HBO is set to tackle a fantasy adaptation, once again, with the highly anticipated HIS DARK MATERIALS. The story begins with an orphan named Lyra who is being raised by scholars in Oxford. Her uncle and guardian come to the institution with crucial information that threatens the power of the reigning Magisterium, a supreme authoritarian entity.
With the help of her daemon companion and a magical truth-telling device, Lyra seeks to save her uncle and uncover the truth. All the while, she must stay one step ahead of the sinister Magisterium. It’s a story that is well-known to lovers of the fantasy genre and promises all the excitement one could ask for in a new television obsession.
To speak on HIS DARK MATERIALS, as a show, is to speak on the full context of this property. Philip Pullman’s HIS DARK MATERIALS trilogy is among the most famous in the fantasy genre. The epic series has been beloved since its very inception in 1995 and has spawned several ambitious adaptations, from the stage to radio and, naturally, to film.
In 2007, Hollywood took a crack at the series with the ambitiously crafted The Golden Compass. Despite fantastical visuals and a finely assembled cast the film was a failure. The existence of this film, in faded but just recent enough memory, presents the greatest challenge to HIS DARK MATERIALS.
With 8 episodes currently being dedicated to fully fleshing out the events of the first novel, HIS DARK MATERIALS should easily be able to overcome the primary downfall of the 2007 film: time and scope. On the darker side of that reality is the notion that right now the average viewer may still harbor the bitter taste of disappointment, having been let down by the first large scale attempt.
The promise and anticipation are almost as daunting as taking on the genre titan, to begin with. So, how did HIS DARK MATERIALS do?
Fortunately, the show starts on the solid foundation of having scores of fabulous creatives involved. HIS DARK MATERIALS boasts an impressive cast including Ruth Wilson, Dafne Keen, James McAvoy, Lin-Manuel Miranda, Clarke Peters, and more! Tom Hooper (Cats, The Danish Girl) is at the helm as director and is armed with an adaptation by writer Jack Thorne.
From the very first episode, you get a real sense of the vastness of this world. Behind every individual is a larger institution, a cause greater than themselves, and infinite possibility. The lore of HIS DARK MATERIALS seems to stretch into eternity, as do the secrets and stakes that are in play. The viewer is instantly swallowed by the size of it and it feels cinematically large, even for the small screen. HBO has done it again.
With its multi-episode ability to reveal the smallest details, the show naturally feels weighty as it seems that even the smallest elements hold great significance. It’s very easy to buy into.
Alongside the intricacies of the story, HIS DARK MATERIALS manages to tastefully weave in a timely discussion that enhances the themes of the show. We’re talking class warfare. We’re talking challenges to extreme power. Some allegory is more obvious than others, but the show is a perfect vessel for some of today’s most high stakes topics and it takes full advantage.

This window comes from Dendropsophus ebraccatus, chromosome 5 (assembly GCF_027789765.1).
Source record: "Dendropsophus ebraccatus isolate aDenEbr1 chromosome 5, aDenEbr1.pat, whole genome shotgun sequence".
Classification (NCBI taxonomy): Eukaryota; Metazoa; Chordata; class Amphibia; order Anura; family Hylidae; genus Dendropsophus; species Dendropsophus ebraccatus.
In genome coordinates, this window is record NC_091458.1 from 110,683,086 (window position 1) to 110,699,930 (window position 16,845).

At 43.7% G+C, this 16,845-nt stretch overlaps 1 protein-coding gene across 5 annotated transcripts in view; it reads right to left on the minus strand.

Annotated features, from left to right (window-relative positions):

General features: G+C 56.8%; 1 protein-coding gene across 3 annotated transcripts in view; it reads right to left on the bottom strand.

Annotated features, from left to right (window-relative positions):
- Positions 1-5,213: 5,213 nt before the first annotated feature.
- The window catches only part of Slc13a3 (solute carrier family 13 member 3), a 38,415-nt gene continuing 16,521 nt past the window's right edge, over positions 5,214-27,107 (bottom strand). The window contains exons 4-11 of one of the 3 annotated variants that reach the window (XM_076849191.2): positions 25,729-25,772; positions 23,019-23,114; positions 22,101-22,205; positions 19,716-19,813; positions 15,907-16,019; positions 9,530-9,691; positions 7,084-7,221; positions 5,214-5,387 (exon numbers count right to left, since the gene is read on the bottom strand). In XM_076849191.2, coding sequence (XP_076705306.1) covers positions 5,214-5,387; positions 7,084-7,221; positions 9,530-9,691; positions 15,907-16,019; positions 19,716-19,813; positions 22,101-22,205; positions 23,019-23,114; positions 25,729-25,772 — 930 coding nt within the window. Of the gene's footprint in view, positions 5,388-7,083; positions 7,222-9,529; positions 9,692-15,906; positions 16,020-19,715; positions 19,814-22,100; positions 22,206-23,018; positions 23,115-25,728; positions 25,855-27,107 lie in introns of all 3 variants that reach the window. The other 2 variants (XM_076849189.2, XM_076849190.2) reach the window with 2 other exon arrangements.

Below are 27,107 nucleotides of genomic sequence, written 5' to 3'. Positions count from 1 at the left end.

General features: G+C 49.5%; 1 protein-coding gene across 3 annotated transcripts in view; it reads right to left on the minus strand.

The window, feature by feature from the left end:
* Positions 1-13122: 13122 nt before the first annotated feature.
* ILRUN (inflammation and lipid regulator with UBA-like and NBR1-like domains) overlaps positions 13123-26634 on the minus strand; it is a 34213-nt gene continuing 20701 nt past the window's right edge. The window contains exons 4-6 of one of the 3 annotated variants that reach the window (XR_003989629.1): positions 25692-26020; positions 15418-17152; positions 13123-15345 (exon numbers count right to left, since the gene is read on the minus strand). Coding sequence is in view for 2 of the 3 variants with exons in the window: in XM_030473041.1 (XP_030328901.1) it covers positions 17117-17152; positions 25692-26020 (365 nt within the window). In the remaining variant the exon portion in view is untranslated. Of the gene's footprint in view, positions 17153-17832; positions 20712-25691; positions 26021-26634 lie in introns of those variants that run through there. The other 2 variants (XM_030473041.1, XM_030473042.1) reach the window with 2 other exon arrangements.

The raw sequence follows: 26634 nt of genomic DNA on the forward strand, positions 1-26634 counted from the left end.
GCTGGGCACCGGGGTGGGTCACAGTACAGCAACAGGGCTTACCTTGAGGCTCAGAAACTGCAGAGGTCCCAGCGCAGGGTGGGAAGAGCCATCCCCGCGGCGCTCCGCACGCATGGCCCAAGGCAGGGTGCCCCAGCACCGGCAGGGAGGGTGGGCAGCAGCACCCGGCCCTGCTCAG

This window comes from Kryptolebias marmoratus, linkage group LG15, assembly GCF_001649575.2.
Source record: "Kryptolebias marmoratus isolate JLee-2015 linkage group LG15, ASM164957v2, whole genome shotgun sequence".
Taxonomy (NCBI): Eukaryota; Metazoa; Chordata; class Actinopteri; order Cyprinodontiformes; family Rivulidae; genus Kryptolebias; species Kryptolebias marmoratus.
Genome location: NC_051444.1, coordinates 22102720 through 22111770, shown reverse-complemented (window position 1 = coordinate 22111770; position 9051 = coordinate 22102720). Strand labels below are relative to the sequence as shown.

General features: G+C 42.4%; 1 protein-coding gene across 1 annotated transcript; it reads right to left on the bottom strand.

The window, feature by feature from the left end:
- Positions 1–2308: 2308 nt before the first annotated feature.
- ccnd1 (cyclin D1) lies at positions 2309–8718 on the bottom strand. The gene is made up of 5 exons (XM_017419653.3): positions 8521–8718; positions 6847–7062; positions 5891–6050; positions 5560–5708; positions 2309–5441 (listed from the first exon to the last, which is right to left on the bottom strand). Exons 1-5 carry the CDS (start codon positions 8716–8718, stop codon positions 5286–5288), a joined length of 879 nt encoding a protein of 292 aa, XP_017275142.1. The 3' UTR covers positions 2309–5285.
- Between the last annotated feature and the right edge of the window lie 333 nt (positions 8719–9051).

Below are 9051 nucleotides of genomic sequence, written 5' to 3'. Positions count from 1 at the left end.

It wouldn’t be a stretch to liken the show to an intricately woven textile, rich threads combined to create a fantastic design, because the show is just as beautiful to look at. All those details of the plot are reflected in the sets, the costumes, and the execution of the daemons. It looks every bit the fantasy that it is.
Of course, a pretty face and prettier words would just be dead in the air if not for the performances that carry them. And HIS DARK MATERIALS is brimming with great performances. James McAvoy is ruggedly handsome and mysteriously heroic as Lord Asriel. Lin-Manuel Miranda is roguishly charming, if not a bit out of place, as the “space cowboy” Lee Scoresby. Ruth Wilson, however, rules them all in her role as the evil Mrs. Coulter. She captures every scene that she’s in and holds it in a (perfectly manicured) vice grip. She’s pretty, but she’s poison, and I’m living for it.
While it is a good thing that so many of the power players in HIS DARK MATERIALS are so forcefully brought to life, there is an unfortunate consequence. Secondary characters, get swallowed up by the larger personalities and those scenes end up feeling deflated. Even Dafne Keen, in the leading role of Lyra and coming off of a stellar performance in Logan, is lost in the shuffle. Resting the mantle of such an iconic role on the shoulders of any young actor is a challenge and it sometimes feels that Keen is struggling under the weight of it.
Truthfully, that is the fatal flaw of HIS DARK MATERIALS. On its face, it is a fun adventure that is exciting to watch and easy to fall in love with. But one can’t help but feel that at times the show is struggling under the heft of its source material. There’s the burden of being cherished and of reclaiming a reputation. It’s the weight of a universe so large that it took thousands of pages to convey.
HIS DARK MATERIALS is a valiant effort that scrappily rises to the challenge, but only time will tell if it has the strength to go the distance and carry itself over the finish line. At this point, the parts are wonderful but the sum of them feels a bit hollow. Nevertheless, anyone should happily go along for the ride.
HIS DARK MATERIALS premieres on HBO, Monday, November 4 at 10 pm.
- [Nightmarish Detour Review] FAITH BASED - October 15, 2020
- [Capsule Review] NOCTURNE and EVIL EYE: WELCOME TO THE BLUMHOUSE - October 12, 2020
- [Capsule Review] THE LIE and BLACK BOX: WELCOME TO THE BLUMHOUSE - October 5, 2020